There is a gimbal-mounted, four-burner cooker with oven and grill and an extractor fan.
Maintaining and servicing the engine is carried out via the access panels in each aft cabin and also from the lift-off companionway stairs, the removal of which also allows for inspection of the generator.
Shroud plates are visible within the saloon furniture for inspection and access to the bow thrusters can be made through the forehatch on Never Mind’s deck.
Our verdict of the Wauquiez Centurion 48S
What’s she like to sail?
The Wauquiez Centurion 48S is a fast racer-cruiser with finger-tip control for all points of sailing.
This boat carries a huge rig – the mast is 65ft 9ins above the deck – but unlike with lesser breeds, she has the dynamic stability, thanks to a high level of righting force, to handle it.
Her fine entry bow ensures she picks up speed as soon as the breeze fills in giving her an exhilarating helm, magnificent upwind performance and reassuring directional stability.
Her beam sections add to the overall sense of smooth stability and her lead keel bolted low on a deep polyester stub gives her a high ballast ratio.
Her fully-battened mainsail slides on roller batten cars and is sensibly fitted with three reef points.
A top spec mainsheet winch system and powerful boom downhaul enable crew to trim efficiently and the genoa has a foam luff band ensuring the best possible set even when partially furled.
What’s she like in port and at anchor?
This is a boat you can truly show off in the swankiest marina: she not only looks great but she feels good below: with the loveliest pale yellow maple furniture immaculately finished off.
At anchor she provides open deck space for sunbathing and an indented sugar scoop within her lovely sawn-off transom which comes with a swimming ladder.
This is a boat with much top hamper so it is well she comes with a 60lb plough anchor and 60m of chain, but there is an electric windlass with separate vertical winch and capstan to retrieve and secure it.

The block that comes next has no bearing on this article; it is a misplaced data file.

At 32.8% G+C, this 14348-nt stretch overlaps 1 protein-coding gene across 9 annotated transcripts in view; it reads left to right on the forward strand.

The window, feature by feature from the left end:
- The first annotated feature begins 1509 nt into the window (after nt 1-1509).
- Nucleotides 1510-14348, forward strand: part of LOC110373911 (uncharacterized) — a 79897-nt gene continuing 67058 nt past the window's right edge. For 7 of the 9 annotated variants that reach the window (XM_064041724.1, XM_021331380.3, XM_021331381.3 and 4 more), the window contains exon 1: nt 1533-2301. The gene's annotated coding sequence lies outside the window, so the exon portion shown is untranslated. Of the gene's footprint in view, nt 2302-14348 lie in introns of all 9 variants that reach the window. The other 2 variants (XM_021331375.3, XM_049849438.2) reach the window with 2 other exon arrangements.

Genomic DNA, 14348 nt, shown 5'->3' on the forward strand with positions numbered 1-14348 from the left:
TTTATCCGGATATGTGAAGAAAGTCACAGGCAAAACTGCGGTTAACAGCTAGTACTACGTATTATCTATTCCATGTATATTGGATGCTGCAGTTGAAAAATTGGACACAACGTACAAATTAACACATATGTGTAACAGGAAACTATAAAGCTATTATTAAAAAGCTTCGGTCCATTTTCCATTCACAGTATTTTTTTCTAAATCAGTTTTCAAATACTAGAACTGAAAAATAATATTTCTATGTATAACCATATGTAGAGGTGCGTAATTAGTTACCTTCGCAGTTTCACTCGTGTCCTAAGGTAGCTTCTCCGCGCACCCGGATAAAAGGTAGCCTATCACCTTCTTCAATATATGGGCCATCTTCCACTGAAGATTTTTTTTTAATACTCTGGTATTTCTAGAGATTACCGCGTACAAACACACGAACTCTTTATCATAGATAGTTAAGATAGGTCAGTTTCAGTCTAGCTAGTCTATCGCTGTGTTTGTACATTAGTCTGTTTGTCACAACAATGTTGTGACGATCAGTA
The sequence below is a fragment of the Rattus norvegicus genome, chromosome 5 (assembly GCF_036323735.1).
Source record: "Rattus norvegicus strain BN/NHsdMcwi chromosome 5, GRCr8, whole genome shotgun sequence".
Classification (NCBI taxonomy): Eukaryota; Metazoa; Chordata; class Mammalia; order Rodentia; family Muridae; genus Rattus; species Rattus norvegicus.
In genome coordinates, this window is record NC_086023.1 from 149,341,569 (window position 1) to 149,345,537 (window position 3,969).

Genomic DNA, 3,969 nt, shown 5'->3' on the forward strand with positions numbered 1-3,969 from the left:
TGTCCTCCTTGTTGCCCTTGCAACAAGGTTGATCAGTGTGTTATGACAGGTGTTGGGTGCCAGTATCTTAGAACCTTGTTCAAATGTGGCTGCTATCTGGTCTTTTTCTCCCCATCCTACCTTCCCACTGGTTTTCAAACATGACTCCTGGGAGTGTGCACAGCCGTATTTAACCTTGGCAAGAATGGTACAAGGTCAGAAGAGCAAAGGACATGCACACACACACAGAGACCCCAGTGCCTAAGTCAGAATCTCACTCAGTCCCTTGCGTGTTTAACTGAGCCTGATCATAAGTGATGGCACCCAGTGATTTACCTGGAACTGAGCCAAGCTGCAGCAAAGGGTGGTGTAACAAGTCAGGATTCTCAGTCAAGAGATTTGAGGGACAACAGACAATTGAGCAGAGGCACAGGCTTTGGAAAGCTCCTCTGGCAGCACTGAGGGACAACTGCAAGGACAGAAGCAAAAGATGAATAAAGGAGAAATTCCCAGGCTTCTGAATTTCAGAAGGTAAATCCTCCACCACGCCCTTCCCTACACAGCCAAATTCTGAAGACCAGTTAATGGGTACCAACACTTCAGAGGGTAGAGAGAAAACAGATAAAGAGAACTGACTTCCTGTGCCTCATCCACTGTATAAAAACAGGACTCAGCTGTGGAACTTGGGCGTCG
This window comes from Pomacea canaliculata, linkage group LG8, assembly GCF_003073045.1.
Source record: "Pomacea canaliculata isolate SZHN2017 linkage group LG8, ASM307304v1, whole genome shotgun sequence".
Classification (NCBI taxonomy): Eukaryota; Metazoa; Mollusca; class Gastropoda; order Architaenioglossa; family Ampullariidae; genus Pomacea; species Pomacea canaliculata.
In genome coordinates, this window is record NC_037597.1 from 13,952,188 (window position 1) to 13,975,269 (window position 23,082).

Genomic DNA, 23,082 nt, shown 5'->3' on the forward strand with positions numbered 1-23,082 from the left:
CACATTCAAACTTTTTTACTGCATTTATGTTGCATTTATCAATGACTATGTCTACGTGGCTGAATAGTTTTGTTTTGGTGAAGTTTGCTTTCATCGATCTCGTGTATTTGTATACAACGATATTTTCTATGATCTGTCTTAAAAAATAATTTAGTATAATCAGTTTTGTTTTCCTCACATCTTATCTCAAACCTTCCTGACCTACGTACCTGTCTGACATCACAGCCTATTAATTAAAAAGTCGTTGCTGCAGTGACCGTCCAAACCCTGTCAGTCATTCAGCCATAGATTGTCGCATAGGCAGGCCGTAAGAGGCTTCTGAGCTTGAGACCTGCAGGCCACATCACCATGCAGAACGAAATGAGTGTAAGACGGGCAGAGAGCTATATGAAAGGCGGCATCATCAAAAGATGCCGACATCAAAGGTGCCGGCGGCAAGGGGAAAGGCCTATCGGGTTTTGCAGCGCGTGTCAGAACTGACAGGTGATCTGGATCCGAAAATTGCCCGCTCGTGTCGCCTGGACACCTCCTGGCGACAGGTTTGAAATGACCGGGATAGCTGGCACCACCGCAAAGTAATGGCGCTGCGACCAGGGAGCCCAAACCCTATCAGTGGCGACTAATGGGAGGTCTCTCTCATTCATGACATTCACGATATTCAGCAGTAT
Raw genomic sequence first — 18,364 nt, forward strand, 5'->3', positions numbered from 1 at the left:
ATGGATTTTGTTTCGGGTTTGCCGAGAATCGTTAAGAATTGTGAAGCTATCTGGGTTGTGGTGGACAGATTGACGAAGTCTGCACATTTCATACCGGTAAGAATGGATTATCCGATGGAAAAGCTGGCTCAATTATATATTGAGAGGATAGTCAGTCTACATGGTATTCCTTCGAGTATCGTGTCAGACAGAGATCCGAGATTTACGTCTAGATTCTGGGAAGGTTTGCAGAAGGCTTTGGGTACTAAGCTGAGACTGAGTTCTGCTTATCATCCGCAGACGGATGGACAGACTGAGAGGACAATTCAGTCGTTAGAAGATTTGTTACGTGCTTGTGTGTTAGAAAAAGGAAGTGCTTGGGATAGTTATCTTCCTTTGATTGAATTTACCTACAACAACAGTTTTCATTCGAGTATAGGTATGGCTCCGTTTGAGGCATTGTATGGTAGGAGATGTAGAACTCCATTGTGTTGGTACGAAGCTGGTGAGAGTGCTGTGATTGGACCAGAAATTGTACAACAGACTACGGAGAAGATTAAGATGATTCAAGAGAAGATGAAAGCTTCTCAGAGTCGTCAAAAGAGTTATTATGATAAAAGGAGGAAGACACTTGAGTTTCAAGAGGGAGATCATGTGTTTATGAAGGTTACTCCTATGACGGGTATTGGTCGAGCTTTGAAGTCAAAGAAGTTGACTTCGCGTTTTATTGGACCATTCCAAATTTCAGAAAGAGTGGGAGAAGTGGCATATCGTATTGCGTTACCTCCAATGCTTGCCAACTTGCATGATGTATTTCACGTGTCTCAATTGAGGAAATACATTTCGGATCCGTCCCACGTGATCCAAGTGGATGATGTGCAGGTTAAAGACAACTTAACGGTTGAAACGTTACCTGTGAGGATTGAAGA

She has double guardrails with gates port and starboard, cockpit lighting and dorades, with protection, to supply fresh air below deck.
There are also courtesy lights at floor level in the saloon which are ideal for entertaining.
Would she suit you and your crew?
Whether your crew are a nuclear family or a menagerie of gorillas the Wauquiez Centurion 48s can accommodate either, or even both.
The saloon can accommodate 10 crew, and all of the three double cabins are en suite, giving both you and your guests privacy when cruising.
The forward-set galley might not be to everyone’s taste, but it offers workspace and storage in abundance.
She’s a joy to sail, although her size makes handling her short-handed a bit of a handful at times.
That said, she showed good performance and would no doubt post some impressive passage times for you and your crew.
She a good-looking yacht with a pleasing interior and quality of build that isn’t always found boats today.
Although she’s over 20 years old, apart from the inevitable patches of wear, she’s still got many miles in her yet.
Facts and figures:
LOA: 14.90m (48ft)
LWL: 12.50m (41ft)
Beam: 4.50m (14ft 9in)
Draught: 2.15m (7ft 2in)
Displacement: 16,000kg (35,273lb)
Ballast: 5,000kg (11,102lb)
Ballast ratio: 31.3%
Sail area: 143m2 (1,538 sq ft)
SA/D ratio: 42.4
Diesel: 360 litres ( 95 gal)
Water: 600 litres ( 158 gal)
Engine: 75 hp
RCD category: A
Designer: Ed Dubois
Builder: Wauquiez Yachts
UK Agent: Parkstone Bay Yachts
Tel: 01202 724917
Owners Association: www.wauquiezforever.com